The Dog Days are Over
The dog days are over. A terribly blunt introduction to recapping a terribly painful day. A few hours after riding through the gorgeous Phong Na National Park, every rider’s nightmare came true as I crashed my bike.
Cruising along a straight stretch of the Ho Chi Minh trail, a stray dog wandered out into the middle of the street, as happens multiple times each day. When the dog stopped in the right lane (or where the right lane would be if lanes existed in Vietnam) I casually shifted to the left lane to avoid him. Approaching at around 70 km/h, the dog took note of me from about 10 meters away. Instead of staying where it was or continuing across the road as I expected, the dog changed direction and bolted back towards where it came from. With little time to react, I attempted to swerve around the dog as best I could but there was not enough room to avoid a collision.
I remember feeling the jolting of the bike as it struck, trying in vain to keep upright. The next thing I knew I was somersaulting down the road in what felt like slow motion. I had enough time to consciously think “Thank god I paid the extra 50,000 dong for a good helmet” as I felt the helmet absorb the impact with the asphalt for a third time. Eventually I felt my momentum slowing down and attempted to plant my hands and push myself up, only to complete another three somersaults before finally coming to a halt in a grassy ditch.
Martin, who was riding behind me, said the scene looked like something out of a cartoon, with the bike disappearing into a cloud of dust and me flipping and skidding for a solid 30 meters. When Jeff and Martin pulled over and helped me get my bearings, we were all amazed that nothing was broken as they feared a trip to the hospital, or worse, was inevitable. The extent of my wounds was a nasty array of scratches that were astonishingly superficial.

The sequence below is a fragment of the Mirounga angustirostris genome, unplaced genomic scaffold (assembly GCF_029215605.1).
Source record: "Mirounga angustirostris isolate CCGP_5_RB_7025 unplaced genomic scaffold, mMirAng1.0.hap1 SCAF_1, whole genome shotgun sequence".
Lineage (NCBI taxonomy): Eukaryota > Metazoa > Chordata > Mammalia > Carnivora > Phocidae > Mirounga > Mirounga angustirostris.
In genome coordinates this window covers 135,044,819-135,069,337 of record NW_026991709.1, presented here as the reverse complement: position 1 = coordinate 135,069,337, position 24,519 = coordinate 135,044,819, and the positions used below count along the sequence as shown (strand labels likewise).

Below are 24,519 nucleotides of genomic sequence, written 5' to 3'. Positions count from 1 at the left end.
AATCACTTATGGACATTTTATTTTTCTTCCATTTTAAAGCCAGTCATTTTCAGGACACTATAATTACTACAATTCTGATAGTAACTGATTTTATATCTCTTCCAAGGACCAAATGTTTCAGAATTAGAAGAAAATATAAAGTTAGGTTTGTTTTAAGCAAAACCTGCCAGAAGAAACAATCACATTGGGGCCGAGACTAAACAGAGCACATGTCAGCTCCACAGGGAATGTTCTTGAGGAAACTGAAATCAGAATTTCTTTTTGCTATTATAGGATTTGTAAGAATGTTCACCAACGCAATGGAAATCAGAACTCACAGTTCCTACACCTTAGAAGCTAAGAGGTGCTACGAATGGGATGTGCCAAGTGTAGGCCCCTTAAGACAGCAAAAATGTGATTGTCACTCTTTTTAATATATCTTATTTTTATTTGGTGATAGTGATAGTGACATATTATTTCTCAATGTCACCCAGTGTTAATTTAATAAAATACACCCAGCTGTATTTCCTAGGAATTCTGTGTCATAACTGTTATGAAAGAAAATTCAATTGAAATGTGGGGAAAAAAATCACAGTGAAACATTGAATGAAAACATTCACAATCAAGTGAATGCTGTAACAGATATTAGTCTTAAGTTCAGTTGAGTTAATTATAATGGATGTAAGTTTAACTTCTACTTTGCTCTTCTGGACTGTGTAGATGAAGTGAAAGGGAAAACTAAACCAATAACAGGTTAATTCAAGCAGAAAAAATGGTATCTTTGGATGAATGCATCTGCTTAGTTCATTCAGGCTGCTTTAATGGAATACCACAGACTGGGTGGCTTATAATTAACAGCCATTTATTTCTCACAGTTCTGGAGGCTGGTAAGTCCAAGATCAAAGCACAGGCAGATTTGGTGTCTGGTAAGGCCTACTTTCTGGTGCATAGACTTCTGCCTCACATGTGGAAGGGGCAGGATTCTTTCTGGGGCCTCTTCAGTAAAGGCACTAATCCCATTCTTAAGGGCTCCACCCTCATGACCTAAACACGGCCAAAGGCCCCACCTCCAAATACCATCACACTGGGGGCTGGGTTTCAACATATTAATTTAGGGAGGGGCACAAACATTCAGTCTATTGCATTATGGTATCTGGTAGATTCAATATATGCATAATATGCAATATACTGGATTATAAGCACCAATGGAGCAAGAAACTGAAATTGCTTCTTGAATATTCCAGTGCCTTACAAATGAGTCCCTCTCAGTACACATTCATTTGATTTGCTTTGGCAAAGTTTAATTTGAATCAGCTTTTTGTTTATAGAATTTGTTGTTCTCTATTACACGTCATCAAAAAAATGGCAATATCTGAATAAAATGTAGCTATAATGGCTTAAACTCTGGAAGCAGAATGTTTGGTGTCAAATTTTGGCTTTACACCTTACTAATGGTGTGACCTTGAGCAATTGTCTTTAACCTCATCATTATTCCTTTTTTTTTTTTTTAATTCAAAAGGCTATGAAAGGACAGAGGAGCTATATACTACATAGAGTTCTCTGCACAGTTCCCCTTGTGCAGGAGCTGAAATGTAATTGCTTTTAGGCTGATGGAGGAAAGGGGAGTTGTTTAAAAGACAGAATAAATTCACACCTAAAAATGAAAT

The commotion of the crash understandably drew all of the locals to the scene. The eldest lady there was armed with a jar of a mystery solution that had shells and herbs floating in it. A little apprehensive but trusting she meant me no harm, I allowed her to slap the solution on the open wounds. I howled at the stinging pain, and when she started literally slapping it on my tender buttcheek wound, I had to stop her to collect my breath as the village onlookers laughed in unison.
After cleaning and bandaging the wounds the best I could (always travel with Betadine) we discovered that my bike was still functional. Like me, she had escaped a little worse for wear but still kicking.
Regrettably, the dog was not as fortunate and died on impact. While my wounds were painful, they paled in comparison to knowing that I had played a role in taking a dog’s life. When the locals started gesturing towards the dog, I assumed that they would be angry and want compensation of some sort. Rather, they were offering me the dog, presumably for that night’s dinner. Obviously, I politely refused. I found a small sliver of solace that the dog would at least provide a meal considered a delicacy to these kind locals. But the dog lover in me found it disheartening that nobody seemed to care about the dog’s fate. I hope that the dog’s spirit can somehow understand that at least one person cares and that its memory will stick with me forever.
As with everything else, we had to move on and put the accident in our rear view mirror. The next two days we completed the 300+ km to Hanoi and all my wounds began healing nicely. Arriving in Ha Noi felt liek a fresh start, and days filled with fun, opposite of the accident, ensued.